Shares in BGR, the old Bank Group Restaurants business with a wholesale meat, poultry and fish supply business to the trade, fell sharply last week. At 244p, they are down from 265p. That may be a result of the scare in the sector, sparked by a profits warning from Regent Inns. But holders have grounds for optimism. It is believed the business is cooking up a deal for an acquisition to add to its wholesale business, which accounts for two-thirds of its sales. This division aims at upmarket clients, and has been able to squeeze out juicy margins as a result. Currently trading on a prospective rating of 25 times current year earnings, the shares are not cheap, but could be chased higher.
Plenty has been made of the Government's attempt to prepare a framework for the UK's energy industry. Response has ranged from the disappointed to the welcoming. For RJB Mining, by far the UK's largest coal operator, the outlook is seen as bleak. The shares responded accordingly, dropping 5p to 135p on the day, and another 14p on Friday to 121p. Yet RJB has a small window of opportunity where it can take pre-emptive action to forestall the worst of the outcome. On a long-term view, the UK coal industry still offers potential. Who knows? Perhaps the company might be able to drum up a foreign partner willing to take on some of the risk associated with operating in this unforgiving environment. That is what the directors of RJB should be attempting at this moment to protect shareholders from the most severe outcome.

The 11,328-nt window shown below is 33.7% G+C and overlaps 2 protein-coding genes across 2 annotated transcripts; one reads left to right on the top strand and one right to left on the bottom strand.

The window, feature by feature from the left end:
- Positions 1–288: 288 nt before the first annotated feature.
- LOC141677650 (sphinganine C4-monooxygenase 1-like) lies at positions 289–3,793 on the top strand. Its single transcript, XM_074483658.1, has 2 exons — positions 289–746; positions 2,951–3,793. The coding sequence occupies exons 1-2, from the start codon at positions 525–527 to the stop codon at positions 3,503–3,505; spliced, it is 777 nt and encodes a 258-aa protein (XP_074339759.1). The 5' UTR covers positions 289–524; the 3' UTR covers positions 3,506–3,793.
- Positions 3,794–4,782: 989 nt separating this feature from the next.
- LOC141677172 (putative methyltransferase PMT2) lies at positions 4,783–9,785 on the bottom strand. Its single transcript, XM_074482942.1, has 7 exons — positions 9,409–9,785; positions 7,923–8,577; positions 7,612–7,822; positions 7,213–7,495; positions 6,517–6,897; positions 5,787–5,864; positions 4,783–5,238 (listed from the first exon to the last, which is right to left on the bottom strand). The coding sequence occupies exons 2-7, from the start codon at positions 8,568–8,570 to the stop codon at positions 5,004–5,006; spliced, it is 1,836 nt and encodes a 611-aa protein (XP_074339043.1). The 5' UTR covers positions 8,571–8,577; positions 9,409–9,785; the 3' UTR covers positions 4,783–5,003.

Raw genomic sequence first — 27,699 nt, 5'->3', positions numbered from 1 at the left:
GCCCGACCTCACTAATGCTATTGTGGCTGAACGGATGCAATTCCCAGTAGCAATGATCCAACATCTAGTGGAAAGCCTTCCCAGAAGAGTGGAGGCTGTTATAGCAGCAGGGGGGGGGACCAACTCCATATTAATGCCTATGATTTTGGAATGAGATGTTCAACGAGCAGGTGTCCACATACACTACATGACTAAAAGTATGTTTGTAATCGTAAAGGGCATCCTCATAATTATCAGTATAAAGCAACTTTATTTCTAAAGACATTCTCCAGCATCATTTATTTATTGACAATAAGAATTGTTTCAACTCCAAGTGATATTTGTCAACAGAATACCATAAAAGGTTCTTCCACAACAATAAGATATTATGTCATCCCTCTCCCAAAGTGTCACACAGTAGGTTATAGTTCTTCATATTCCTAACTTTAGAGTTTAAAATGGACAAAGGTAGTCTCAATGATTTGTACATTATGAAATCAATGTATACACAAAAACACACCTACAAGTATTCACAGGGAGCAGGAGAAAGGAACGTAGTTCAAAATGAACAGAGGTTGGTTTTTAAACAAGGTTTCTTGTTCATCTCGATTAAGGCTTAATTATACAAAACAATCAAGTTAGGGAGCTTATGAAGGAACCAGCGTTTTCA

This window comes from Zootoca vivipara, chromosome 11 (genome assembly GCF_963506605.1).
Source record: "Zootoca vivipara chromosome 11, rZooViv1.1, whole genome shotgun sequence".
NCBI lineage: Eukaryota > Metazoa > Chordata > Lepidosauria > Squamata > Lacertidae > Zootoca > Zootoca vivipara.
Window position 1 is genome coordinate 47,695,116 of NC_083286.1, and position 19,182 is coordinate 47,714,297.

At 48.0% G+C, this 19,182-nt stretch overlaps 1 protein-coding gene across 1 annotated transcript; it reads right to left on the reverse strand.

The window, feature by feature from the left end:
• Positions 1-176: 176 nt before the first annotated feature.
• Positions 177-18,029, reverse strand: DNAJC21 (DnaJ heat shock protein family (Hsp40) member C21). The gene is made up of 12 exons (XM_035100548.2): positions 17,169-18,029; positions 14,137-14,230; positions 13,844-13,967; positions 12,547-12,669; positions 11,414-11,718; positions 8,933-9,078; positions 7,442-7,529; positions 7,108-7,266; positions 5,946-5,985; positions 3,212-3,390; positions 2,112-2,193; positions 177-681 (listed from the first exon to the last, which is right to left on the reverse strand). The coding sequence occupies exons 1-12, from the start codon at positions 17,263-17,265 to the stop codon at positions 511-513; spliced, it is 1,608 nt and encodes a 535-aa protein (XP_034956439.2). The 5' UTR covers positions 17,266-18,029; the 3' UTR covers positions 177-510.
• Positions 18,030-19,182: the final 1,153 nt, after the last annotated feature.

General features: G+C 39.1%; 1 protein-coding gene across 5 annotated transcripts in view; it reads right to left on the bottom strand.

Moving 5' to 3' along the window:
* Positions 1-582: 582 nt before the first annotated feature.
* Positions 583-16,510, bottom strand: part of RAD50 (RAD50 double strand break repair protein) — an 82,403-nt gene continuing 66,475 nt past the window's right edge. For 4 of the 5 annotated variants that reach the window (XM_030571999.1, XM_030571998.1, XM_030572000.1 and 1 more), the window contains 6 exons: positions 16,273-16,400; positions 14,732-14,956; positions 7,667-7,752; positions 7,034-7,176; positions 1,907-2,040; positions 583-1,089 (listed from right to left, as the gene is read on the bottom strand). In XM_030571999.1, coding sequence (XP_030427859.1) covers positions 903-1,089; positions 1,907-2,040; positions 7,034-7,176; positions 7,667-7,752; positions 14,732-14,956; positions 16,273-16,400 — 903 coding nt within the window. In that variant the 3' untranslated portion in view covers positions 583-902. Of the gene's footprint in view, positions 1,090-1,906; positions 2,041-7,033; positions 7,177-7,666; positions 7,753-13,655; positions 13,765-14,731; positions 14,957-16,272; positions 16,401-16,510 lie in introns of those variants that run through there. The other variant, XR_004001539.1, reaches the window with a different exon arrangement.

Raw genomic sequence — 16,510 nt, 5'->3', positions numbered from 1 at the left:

More news of the difficulties faced by companies trying to brief City analysts, this time ICI. Analysts who spoke on the phone to the company recently downgraded profits, by between 6 and 9 per cent to pounds 500m for the full year. Tut tut, says the London Stock Exchange. Especially for companies whose shares are also listed in America, where the SEC exerts far greater regulatory control. No, companies must never brief analysts if the information is likely to be material, as it provides an unfair advantage over other investors, especially small shareholders.
This is true. However, one way for information to filter into the market is by the company taking the time to brief analysts informally, in between the formal briefings. To cut back briefings would be foolish. Perhaps some compromise is needed, where a transcript of briefings can be released a few hours after they have taken place. With the electronic information systems available today, it shouldn't be impossible.Reuse content